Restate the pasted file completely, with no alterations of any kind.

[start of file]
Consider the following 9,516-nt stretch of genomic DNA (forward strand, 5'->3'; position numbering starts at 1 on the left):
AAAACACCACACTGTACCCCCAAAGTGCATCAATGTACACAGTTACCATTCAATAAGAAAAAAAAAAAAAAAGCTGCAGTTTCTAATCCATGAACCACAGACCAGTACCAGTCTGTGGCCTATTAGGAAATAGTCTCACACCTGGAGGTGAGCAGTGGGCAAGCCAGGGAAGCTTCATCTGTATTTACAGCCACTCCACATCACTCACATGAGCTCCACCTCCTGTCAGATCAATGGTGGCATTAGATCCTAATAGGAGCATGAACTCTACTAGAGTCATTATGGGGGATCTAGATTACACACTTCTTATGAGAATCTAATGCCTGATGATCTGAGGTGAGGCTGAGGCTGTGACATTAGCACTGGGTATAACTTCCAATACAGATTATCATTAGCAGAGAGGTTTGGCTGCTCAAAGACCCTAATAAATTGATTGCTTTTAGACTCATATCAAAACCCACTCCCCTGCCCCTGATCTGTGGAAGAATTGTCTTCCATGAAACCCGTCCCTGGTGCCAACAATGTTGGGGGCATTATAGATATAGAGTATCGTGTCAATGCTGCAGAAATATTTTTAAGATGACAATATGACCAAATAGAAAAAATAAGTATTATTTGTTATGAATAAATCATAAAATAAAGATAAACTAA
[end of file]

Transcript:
Consider the following 9,516-nt stretch of genomic DNA (forward strand, 5'->3'; position numbering starts at 1 on the left):
AAAACACCACACTGTACCCCCAAAGTGCATCAATGTACACAGTTACCATTCAATAAGAAAAAAAAAAAAAAAGCTGCAGTTTCTAATCCATGAACCACAGACCAGTACCAGTCTGTGGCCTATTAGGAAATAGTCTCACACCTGGAGGTGAGCAGTGGGCAAGCCAGGGAAGCTTCATCTGTATTTACAGCCACTCCACATCACTCACATGAGCTCCACCTCCTGTCAGATCAATGGTGGCATTAGATCCTAATAGGAGCATGAACTCTACTAGAGTCATTATGGGGGATCTAGATTACACACTTCTTATGAGAATCTAATGCCTGATGATCTGAGGTGAGGCTGAGGCTGTGACATTAGCACTGGGTATAACTTCCAATACAGATTATCATTAGCAGAGAGGTTTGGCTGCTCAAAGACCCTAATAAATTGATTGCTTTTAGACTCATATCAAAACCCACTCCCCTGCCCCTGATCTGTGGAAGAATTGTCTTCCATGAAACCCGTCCCTGGTGCCAACAATGTTGGGGGCATTATAGATATAGAGTATCGTGTCAATGCTGCAGAAATATTTTTAAGATGACAATATGACCAAATAGAAAAAATAAGTATTATTTGTTATGAATAAATCATAAAATAAAGATAAACTAA